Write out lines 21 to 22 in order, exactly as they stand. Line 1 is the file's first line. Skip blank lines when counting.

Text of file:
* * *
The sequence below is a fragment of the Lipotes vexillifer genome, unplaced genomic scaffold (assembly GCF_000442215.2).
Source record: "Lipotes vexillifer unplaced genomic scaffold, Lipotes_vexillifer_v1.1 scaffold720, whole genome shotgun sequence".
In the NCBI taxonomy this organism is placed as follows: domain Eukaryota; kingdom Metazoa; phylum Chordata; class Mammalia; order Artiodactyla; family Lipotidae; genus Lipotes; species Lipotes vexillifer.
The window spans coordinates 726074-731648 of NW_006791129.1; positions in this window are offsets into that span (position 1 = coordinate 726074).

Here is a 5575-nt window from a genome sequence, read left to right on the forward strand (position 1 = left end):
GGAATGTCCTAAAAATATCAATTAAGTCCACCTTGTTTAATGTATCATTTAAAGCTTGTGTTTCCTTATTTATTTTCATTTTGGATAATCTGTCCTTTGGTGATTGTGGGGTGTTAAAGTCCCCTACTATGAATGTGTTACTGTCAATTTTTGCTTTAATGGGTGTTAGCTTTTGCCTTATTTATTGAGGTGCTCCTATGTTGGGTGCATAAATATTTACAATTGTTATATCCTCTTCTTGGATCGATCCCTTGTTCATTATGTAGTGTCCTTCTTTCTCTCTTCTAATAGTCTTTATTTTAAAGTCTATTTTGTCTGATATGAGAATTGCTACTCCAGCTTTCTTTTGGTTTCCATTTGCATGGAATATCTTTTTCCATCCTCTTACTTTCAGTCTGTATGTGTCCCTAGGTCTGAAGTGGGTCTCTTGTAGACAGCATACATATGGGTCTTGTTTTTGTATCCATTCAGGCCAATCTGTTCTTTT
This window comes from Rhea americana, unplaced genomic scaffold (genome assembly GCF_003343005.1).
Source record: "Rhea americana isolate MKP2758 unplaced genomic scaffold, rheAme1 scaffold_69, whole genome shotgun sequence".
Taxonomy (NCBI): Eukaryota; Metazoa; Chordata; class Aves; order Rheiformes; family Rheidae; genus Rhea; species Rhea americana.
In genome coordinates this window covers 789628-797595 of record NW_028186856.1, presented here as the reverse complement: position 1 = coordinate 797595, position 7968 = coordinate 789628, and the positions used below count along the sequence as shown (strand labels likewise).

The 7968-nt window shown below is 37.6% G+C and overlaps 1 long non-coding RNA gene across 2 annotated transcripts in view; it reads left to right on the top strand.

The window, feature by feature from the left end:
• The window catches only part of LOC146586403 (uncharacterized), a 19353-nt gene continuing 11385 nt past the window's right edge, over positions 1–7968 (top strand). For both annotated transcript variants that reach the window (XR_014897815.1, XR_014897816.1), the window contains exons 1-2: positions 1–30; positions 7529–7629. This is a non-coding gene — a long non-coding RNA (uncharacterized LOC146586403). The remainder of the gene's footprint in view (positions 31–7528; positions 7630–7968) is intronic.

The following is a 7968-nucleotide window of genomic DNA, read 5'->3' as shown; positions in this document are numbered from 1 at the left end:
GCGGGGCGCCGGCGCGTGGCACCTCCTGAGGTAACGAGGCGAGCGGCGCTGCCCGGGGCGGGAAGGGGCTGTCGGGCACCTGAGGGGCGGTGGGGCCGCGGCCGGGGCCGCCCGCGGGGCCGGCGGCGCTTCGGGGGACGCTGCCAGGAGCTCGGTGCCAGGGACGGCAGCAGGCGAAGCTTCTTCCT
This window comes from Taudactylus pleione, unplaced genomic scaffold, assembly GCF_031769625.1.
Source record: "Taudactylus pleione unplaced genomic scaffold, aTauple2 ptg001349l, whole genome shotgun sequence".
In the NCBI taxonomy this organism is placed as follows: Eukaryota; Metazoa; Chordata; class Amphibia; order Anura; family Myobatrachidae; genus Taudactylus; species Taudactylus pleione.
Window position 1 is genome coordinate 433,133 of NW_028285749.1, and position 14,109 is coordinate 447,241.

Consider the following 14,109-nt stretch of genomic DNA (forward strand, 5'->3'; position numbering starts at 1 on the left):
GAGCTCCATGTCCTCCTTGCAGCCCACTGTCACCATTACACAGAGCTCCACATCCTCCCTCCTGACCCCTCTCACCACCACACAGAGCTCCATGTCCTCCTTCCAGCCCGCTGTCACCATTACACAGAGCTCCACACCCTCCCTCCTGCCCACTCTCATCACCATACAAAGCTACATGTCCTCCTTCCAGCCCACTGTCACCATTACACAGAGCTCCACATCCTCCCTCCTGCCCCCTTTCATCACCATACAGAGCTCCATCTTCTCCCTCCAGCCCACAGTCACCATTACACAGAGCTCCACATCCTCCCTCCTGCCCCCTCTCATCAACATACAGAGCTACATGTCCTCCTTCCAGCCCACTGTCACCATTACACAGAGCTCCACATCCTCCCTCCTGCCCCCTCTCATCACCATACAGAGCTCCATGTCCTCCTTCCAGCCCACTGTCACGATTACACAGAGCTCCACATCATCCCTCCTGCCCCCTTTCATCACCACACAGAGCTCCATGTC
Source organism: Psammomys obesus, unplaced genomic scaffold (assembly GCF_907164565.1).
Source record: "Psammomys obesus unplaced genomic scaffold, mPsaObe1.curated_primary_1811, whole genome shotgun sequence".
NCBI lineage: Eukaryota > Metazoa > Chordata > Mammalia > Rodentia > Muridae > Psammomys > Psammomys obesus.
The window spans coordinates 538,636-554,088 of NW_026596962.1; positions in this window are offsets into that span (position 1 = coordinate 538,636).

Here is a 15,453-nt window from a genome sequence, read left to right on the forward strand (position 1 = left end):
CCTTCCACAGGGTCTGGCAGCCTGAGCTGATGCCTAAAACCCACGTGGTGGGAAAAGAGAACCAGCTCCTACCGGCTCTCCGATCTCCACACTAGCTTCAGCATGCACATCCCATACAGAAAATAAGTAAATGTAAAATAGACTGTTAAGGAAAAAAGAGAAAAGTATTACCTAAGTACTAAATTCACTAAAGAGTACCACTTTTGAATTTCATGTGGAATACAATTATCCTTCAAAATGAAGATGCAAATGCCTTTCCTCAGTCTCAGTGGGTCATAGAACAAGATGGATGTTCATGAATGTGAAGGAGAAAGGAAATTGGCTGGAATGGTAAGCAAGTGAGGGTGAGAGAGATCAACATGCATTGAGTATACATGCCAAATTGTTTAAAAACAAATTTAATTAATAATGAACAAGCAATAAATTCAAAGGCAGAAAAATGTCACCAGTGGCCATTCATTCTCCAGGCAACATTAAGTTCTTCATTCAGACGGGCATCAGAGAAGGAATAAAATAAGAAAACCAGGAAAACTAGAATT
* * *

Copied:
GAGCTCCATGTCCTCCTTGCAGCCCACTGTCACCATTACACAGAGCTCCACATCCTCCCTCCTGACCCCTCTCACCACCACACAGAGCTCCATGTCCTCCTTCCAGCCCGCTGTCACCATTACACAGAGCTCCACACCCTCCCTCCTGCCCACTCTCATCACCATACAAAGCTACATGTCCTCCTTCCAGCCCACTGTCACCATTACACAGAGCTCCACATCCTCCCTCCTGCCCCCTTTCATCACCATACAGAGCTCCATCTTCTCCCTCCAGCCCACAGTCACCATTACACAGAGCTCCACATCCTCCCTCCTGCCCCCTCTCATCAACATACAGAGCTACATGTCCTCCTTCCAGCCCACTGTCACCATTACACAGAGCTCCACATCCTCCCTCCTGCCCCCTCTCATCACCATACAGAGCTCCATGTCCTCCTTCCAGCCCACTGTCACGATTACACAGAGCTCCACATCATCCCTCCTGCCCCCTTTCATCACCACACAGAGCTCCATGTC
Source organism: Psammomys obesus, unplaced genomic scaffold (assembly GCF_907164565.1).